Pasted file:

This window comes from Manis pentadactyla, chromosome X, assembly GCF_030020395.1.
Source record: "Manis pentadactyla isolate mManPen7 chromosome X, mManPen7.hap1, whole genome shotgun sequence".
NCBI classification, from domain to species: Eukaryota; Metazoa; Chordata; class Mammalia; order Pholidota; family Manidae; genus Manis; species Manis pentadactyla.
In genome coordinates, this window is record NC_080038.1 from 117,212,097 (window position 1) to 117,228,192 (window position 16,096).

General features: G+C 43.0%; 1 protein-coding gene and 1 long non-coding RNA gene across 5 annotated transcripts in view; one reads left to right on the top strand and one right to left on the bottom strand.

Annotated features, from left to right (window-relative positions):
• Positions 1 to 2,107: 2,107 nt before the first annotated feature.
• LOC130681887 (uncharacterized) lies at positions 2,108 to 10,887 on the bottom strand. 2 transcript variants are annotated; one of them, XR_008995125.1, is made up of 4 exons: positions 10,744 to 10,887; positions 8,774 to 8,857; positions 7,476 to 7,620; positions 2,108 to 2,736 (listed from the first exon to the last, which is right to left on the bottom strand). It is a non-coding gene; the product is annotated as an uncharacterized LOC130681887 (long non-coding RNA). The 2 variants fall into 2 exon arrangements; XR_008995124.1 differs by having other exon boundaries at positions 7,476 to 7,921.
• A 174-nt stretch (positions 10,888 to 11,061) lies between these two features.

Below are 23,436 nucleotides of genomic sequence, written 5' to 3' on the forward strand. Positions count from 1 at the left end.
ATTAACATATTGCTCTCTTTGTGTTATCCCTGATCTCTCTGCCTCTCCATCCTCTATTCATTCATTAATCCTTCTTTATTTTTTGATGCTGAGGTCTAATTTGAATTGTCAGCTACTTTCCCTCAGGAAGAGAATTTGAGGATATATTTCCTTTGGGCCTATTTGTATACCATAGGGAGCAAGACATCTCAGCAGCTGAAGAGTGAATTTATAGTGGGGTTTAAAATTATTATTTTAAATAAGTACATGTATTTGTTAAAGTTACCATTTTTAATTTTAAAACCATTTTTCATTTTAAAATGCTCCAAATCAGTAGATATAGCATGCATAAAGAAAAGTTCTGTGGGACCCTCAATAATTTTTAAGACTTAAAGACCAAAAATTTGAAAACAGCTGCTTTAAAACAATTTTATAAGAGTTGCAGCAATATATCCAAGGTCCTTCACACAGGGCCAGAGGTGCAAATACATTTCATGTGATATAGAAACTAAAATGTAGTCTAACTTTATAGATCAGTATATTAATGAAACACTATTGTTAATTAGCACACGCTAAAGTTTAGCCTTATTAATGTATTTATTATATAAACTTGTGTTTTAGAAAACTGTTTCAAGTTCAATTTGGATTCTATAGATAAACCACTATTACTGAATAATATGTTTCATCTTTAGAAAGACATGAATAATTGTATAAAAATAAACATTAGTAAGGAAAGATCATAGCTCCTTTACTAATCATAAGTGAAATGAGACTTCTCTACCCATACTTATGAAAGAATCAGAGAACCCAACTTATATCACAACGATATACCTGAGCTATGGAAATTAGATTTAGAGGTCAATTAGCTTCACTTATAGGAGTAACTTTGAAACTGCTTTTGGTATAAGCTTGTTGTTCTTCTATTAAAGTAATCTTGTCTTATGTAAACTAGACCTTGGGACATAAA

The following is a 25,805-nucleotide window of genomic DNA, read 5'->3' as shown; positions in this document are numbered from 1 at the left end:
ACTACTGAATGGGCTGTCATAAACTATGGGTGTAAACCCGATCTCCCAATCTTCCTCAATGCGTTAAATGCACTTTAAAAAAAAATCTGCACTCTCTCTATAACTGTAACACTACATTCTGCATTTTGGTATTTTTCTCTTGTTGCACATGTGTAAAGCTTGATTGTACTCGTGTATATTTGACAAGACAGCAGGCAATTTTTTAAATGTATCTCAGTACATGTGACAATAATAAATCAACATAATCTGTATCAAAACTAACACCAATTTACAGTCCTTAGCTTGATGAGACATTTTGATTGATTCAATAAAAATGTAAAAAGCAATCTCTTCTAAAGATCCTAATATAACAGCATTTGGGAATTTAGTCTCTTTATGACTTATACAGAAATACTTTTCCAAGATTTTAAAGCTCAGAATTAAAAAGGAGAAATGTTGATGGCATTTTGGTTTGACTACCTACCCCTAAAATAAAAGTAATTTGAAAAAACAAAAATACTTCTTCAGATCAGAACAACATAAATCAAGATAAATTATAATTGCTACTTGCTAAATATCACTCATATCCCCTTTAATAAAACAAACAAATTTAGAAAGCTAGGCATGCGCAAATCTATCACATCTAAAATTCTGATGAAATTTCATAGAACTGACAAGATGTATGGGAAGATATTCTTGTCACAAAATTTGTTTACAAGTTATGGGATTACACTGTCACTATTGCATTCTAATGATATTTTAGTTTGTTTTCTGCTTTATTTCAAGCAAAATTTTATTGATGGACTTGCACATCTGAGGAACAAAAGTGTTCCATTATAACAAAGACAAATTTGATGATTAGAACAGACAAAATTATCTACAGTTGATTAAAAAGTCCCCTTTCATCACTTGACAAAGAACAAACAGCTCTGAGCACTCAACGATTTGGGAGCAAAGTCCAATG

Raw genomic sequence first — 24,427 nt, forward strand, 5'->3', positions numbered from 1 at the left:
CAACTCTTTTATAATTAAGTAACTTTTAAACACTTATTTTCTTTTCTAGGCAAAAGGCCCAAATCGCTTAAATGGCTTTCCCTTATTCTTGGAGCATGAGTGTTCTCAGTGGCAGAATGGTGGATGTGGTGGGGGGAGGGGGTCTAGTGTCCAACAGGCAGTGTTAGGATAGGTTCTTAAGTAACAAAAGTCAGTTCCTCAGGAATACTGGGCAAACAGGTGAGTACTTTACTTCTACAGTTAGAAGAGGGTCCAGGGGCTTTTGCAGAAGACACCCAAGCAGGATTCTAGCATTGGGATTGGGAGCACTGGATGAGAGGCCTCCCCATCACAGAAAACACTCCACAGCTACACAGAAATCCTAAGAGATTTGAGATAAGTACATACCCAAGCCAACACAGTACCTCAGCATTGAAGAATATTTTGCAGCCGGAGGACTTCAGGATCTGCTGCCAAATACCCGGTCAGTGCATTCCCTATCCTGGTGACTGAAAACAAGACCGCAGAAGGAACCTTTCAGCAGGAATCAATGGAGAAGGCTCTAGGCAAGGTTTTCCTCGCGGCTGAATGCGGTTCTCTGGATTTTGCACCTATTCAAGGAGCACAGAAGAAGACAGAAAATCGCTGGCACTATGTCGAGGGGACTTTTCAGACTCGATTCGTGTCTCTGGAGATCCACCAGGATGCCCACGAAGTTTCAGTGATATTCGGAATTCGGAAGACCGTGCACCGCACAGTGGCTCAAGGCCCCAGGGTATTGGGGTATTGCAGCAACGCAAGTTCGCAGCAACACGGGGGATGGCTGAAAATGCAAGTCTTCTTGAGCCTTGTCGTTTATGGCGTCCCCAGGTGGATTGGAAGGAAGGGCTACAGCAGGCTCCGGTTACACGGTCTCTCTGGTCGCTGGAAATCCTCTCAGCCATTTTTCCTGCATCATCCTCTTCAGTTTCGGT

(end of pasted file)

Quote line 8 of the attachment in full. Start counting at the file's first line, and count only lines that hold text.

• LOC130681887 (uncharacterized) lies at positions 2,108 to 10,887 on the bottom strand. 2 transcript variants are annotated; one of them, XR_008995125.1, is made up of 4 exons: positions 10,744 to 10,887; positions 8,774 to 8,857; positions 7,476 to 7,620; positions 2,108 to 2,736 (listed from the first exon to the last, which is right to left on the bottom strand). It is a non-coding gene; the product is annotated as an uncharacterized LOC130681887 (long non-coding RNA). The 2 variants fall into 2 exon arrangements; XR_008995124.1 differs by having other exon boundaries at positions 7,476 to 7,921.